Noise from sonicators is best controlled using the manufacturer’s enclosures. If an enclosure is available its proper and intended use should be required. Barriers can be effective since high frequency sound is very directional. Efficient procedures that minimize exposure are also useful.

ACGIH TLVs (Threshold Limit Values) provide specific best practice guidance on ultrasound exposure in contrast to OSHA’s Hearing Conservation Standard. There are ceiling TLVs of 105 dB as well as 8-Hour TWA values for 10, 12.5, 16,20 kHz mid-frequency third-octave bands. Our sound level meter can measure these frequencies.

The TLV recognizes that:

“subjective annoyance and discomfort may occur in some individuals at levels between 75 and 105 dB for the frequencies from 10 kHz to 20 kHz especially if they are tonal in nature. Hearing protection or engineering controls may be needed to prevent subjective effects.”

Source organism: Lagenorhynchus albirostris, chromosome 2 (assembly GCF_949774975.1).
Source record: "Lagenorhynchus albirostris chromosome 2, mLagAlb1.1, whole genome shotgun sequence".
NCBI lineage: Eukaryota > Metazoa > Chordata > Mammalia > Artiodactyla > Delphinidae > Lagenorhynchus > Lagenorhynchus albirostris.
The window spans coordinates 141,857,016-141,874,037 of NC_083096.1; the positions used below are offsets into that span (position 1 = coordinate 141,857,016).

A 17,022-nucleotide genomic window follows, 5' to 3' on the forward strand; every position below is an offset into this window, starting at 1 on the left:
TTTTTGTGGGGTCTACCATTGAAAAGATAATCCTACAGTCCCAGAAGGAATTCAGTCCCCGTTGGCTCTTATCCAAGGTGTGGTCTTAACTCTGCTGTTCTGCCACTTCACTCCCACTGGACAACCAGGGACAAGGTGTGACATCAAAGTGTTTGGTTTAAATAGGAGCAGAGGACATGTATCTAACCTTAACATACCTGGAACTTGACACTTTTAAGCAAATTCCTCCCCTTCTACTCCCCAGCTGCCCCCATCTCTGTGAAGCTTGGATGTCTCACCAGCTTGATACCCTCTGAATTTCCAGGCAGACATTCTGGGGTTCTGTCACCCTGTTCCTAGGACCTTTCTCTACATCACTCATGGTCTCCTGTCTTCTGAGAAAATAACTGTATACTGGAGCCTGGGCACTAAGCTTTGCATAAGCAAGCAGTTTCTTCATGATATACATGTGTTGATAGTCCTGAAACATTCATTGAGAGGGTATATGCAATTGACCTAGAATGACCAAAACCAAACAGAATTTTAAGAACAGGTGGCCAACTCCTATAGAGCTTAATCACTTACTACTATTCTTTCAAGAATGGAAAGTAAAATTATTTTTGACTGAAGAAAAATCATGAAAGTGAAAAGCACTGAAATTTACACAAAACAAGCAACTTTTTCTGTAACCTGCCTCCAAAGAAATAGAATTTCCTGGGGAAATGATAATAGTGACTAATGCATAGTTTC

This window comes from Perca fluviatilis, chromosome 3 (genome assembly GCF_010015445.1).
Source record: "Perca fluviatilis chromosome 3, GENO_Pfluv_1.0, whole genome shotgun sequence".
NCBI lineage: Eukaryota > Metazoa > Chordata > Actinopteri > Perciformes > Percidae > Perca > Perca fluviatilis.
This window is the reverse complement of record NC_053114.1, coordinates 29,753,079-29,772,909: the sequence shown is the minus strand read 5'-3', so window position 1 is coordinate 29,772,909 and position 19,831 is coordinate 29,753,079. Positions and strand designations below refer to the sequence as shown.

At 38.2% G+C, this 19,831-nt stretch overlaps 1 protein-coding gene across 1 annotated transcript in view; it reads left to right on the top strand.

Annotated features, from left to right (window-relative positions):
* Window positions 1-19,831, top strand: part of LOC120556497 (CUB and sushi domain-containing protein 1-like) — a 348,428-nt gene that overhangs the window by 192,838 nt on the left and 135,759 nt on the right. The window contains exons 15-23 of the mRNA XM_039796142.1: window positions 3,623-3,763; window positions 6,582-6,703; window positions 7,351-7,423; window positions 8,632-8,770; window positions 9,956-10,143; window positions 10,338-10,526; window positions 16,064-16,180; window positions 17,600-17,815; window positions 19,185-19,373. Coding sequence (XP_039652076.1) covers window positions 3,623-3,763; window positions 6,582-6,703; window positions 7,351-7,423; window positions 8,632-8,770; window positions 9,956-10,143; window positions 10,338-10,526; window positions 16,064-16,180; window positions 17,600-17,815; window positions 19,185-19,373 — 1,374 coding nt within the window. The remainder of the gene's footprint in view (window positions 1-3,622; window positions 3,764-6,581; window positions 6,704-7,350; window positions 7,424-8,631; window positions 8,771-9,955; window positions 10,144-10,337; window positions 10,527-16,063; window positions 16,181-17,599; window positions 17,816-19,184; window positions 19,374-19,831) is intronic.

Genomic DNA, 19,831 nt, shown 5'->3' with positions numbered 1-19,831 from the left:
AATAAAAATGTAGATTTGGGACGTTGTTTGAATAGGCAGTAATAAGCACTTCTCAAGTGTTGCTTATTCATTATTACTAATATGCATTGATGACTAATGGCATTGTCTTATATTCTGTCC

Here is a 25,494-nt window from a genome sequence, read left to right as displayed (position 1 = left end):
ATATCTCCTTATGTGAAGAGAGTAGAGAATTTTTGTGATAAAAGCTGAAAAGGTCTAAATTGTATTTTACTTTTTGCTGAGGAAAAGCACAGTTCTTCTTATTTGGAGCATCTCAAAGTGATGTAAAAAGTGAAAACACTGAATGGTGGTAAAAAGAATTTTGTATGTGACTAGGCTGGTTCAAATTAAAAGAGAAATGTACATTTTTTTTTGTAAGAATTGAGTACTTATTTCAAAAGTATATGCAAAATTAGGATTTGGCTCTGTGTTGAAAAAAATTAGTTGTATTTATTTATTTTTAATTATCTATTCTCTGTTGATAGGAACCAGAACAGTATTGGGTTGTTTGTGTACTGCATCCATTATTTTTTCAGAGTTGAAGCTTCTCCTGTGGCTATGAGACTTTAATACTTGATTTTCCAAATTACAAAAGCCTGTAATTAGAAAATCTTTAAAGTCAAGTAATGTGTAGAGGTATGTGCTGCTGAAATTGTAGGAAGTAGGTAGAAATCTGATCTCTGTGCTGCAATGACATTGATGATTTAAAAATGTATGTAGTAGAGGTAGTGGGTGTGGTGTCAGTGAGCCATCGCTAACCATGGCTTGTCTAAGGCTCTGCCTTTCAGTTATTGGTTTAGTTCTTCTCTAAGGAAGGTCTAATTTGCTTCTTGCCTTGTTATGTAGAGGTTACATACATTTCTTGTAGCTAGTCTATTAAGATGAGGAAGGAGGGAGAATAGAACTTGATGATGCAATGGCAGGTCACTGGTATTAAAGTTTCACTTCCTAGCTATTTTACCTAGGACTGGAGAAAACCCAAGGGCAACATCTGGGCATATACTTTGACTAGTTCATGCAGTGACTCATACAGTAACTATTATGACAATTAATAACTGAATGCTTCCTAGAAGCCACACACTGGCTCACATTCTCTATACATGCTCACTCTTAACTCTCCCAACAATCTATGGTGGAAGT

What does this mean? People may detect and dislike sonicator noise but it is not a known health effect until 105 dB ceiling or 88-94 dB 8-h TWA (depending on frequency). Voluntary use of hearing protection (probably muffs for short duration and/or infrequent tasks) should be encouraged for those experiencing nuisance noise. But mandatory use of hearing protection should be reserved for those installations that met or exceed that TLV. Engineering controls based on manufacturer’s recommendations should be the primary control method.